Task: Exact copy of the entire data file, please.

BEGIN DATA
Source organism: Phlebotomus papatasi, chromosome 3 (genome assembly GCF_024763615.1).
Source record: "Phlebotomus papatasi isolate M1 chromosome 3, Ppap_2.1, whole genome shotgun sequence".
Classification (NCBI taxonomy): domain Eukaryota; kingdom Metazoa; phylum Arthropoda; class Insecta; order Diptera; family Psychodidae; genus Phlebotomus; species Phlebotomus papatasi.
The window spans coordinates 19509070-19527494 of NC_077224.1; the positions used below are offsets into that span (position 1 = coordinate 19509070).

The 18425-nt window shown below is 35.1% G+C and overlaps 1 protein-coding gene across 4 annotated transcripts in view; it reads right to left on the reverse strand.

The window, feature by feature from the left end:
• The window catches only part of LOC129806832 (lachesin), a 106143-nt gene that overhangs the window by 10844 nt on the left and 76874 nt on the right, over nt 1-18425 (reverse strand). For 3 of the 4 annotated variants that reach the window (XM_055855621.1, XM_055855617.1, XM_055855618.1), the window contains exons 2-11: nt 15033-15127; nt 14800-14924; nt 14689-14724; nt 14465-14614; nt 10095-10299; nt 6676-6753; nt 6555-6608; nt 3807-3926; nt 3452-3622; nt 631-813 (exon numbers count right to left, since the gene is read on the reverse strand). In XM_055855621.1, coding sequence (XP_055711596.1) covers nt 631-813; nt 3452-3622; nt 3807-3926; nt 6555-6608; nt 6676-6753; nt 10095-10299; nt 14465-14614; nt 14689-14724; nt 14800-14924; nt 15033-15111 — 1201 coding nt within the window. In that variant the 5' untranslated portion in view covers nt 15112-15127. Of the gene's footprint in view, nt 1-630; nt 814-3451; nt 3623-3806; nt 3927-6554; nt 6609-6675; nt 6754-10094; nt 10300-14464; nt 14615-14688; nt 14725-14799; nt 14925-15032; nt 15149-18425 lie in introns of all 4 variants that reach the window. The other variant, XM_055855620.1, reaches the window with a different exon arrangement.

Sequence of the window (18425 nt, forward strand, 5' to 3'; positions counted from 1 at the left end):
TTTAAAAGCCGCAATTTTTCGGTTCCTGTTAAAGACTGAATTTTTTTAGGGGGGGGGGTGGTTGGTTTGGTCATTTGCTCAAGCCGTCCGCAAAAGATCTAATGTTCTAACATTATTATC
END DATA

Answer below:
Source organism: Phlebotomus papatasi, chromosome 3 (genome assembly GCF_024763615.1).
Source record: "Phlebotomus papatasi isolate M1 chromosome 3, Ppap_2.1, whole genome shotgun sequence".
Classification (NCBI taxonomy): domain Eukaryota; kingdom Metazoa; phylum Arthropoda; class Insecta; order Diptera; family Psychodidae; genus Phlebotomus; species Phlebotomus papatasi.
The window spans coordinates 19509070-19527494 of NC_077224.1; the positions used below are offsets into that span (position 1 = coordinate 19509070).

The 18425-nt window shown below is 35.1% G+C and overlaps 1 protein-coding gene across 4 annotated transcripts in view; it reads right to left on the reverse strand.

The window, feature by feature from the left end:
• The window catches only part of LOC129806832 (lachesin), a 106143-nt gene that overhangs the window by 10844 nt on the left and 76874 nt on the right, over nt 1-18425 (reverse strand). For 3 of the 4 annotated variants that reach the window (XM_055855621.1, XM_055855617.1, XM_055855618.1), the window contains exons 2-11: nt 15033-15127; nt 14800-14924; nt 14689-14724; nt 14465-14614; nt 10095-10299; nt 6676-6753; nt 6555-6608; nt 3807-3926; nt 3452-3622; nt 631-813 (exon numbers count right to left, since the gene is read on the reverse strand). In XM_055855621.1, coding sequence (XP_055711596.1) covers nt 631-813; nt 3452-3622; nt 3807-3926; nt 6555-6608; nt 6676-6753; nt 10095-10299; nt 14465-14614; nt 14689-14724; nt 14800-14924; nt 15033-15111 — 1201 coding nt within the window. In that variant the 5' untranslated portion in view covers nt 15112-15127. Of the gene's footprint in view, nt 1-630; nt 814-3451; nt 3623-3806; nt 3927-6554; nt 6609-6675; nt 6754-10094; nt 10300-14464; nt 14615-14688; nt 14725-14799; nt 14925-15032; nt 15149-18425 lie in introns of all 4 variants that reach the window. The other variant, XM_055855620.1, reaches the window with a different exon arrangement.

Sequence of the window (18425 nt, forward strand, 5' to 3'; positions counted from 1 at the left end):
TTTAAAAGCCGCAATTTTTCGGTTCCTGTTAAAGACTGAATTTTTTTAGGGGGGGGGGTGGTTGGTTTGGTCATTTGCTCAAGCCGTCCGCAAAAGATCTAATGTTCTAACATTATTATC